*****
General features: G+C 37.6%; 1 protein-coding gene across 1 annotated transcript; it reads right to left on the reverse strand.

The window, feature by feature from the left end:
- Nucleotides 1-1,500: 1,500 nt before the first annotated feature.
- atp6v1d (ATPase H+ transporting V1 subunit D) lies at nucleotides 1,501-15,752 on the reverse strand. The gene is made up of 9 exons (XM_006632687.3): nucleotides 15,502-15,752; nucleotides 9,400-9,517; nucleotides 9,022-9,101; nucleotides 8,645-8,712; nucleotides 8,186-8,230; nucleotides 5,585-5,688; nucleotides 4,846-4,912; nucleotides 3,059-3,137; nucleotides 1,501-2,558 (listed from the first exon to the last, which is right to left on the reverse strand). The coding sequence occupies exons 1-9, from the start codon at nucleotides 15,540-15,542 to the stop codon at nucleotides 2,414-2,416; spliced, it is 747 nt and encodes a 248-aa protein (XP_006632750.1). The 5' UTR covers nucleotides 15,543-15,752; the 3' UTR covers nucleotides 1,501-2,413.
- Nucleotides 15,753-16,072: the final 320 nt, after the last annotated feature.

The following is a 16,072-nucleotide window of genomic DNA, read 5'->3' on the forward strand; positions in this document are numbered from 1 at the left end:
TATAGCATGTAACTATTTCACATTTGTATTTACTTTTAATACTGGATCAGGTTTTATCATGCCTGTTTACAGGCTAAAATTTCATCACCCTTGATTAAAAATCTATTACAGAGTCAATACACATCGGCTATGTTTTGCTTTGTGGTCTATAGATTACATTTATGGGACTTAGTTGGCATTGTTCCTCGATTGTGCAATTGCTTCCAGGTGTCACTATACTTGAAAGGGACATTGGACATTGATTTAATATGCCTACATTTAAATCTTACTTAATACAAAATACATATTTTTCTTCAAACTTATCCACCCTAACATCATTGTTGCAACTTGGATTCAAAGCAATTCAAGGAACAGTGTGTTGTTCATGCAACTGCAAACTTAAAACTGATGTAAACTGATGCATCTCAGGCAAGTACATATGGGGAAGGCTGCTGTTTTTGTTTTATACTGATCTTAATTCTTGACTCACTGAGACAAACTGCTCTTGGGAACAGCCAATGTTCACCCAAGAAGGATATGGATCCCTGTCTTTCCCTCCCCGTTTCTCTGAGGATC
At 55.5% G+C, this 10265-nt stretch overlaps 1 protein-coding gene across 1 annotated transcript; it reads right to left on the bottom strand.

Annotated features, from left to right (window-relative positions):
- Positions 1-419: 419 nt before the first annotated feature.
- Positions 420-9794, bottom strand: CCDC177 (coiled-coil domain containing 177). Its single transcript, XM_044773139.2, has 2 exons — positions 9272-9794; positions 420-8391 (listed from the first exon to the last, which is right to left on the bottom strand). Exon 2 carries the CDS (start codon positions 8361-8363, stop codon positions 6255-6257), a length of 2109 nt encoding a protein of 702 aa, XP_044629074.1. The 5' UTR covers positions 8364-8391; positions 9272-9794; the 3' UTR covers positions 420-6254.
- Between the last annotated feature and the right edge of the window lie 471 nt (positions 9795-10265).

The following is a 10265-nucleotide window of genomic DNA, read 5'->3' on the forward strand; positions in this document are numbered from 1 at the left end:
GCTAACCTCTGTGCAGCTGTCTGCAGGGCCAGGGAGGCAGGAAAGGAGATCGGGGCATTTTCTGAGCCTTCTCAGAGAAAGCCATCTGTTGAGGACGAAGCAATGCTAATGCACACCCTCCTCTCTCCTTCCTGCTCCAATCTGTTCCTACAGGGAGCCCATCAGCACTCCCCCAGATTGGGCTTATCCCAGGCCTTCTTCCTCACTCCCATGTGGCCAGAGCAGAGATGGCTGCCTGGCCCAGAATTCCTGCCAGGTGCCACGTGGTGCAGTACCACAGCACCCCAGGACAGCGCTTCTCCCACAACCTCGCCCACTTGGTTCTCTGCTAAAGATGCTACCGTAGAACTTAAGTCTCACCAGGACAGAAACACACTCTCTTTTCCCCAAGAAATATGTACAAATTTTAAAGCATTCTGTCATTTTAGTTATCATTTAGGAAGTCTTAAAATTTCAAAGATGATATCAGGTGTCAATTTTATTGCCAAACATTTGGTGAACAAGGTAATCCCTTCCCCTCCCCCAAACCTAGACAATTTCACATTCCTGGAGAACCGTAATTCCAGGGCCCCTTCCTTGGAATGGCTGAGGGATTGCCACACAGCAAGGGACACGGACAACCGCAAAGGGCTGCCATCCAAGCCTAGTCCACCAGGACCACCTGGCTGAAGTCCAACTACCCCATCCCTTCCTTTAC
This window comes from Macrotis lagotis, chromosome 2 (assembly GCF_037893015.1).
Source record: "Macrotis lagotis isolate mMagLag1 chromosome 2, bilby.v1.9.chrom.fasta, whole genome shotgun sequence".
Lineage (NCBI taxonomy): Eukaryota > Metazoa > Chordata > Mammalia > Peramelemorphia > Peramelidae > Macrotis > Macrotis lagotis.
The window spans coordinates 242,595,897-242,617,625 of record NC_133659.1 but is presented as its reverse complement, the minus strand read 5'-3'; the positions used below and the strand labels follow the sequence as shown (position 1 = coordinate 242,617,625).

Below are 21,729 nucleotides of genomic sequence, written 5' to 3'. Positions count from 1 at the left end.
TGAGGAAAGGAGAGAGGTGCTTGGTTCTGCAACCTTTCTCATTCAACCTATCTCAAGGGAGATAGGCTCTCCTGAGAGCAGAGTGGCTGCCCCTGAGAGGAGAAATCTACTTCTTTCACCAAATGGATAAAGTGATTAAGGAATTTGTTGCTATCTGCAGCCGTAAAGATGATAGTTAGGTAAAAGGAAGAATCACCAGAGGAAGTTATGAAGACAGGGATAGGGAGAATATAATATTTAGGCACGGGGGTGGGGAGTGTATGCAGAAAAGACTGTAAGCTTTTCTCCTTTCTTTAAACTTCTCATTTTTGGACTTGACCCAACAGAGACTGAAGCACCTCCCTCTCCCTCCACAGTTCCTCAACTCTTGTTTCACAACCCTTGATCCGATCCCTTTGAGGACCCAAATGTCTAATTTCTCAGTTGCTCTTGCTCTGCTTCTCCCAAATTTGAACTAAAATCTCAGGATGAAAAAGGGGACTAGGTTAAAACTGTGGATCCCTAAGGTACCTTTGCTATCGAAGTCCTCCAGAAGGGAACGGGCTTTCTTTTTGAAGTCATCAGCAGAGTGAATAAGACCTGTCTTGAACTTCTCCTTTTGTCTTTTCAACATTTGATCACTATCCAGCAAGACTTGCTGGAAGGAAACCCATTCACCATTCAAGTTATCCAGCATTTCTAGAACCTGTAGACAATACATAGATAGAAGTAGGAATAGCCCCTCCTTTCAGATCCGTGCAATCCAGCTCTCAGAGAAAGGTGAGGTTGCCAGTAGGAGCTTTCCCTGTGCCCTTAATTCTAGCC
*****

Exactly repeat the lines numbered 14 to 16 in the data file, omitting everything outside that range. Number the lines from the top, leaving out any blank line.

GCTAACCTCTGTGCAGCTGTCTGCAGGGCCAGGGAGGCAGGAAAGGAGATCGGGGCATTTTCTGAGCCTTCTCAGAGAAAGCCATCTGTTGAGGACGAAGCAATGCTAATGCACACCCTCCTCTCTCCTTCCTGCTCCAATCTGTTCCTACAGGGAGCCCATCAGCACTCCCCCAGATTGGGCTTATCCCAGGCCTTCTTCCTCACTCCCATGTGGCCAGAGCAGAGATGGCTGCCTGGCCCAGAATTCCTGCCAGGTGCCACGTGGTGCAGTACCACAGCACCCCAGGACAGCGCTTCTCCCACAACCTCGCCCACTTGGTTCTCTGCTAAAGATGCTACCGTAGAACTTAAGTCTCACCAGGACAGAAACACACTCTCTTTTCCCCAAGAAATATGTACAAATTTTAAAGCATTCTGTCATTTTAGTTATCATTTAGGAAGTCTTAAAATTTCAAAGATGATATCAGGTGTCAATTTTATTGCCAAACATTTGGTGAACAAGGTAATCCCTTCCCCTCCCCCAAACCTAGACAATTTCACATTCCTGGAGAACCGTAATTCCAGGGCCCCTTCCTTGGAATGGCTGAGGGATTGCCACACAGCAAGGGACACGGACAACCGCAAAGGGCTGCCATCCAAGCCTAGTCCACCAGGACCACCTGGCTGAAGTCCAACTACCCCATCCCTTCCTTTAC
This window comes from Macrotis lagotis, chromosome 2 (assembly GCF_037893015.1).
Source record: "Macrotis lagotis isolate mMagLag1 chromosome 2, bilby.v1.9.chrom.fasta, whole genome shotgun sequence".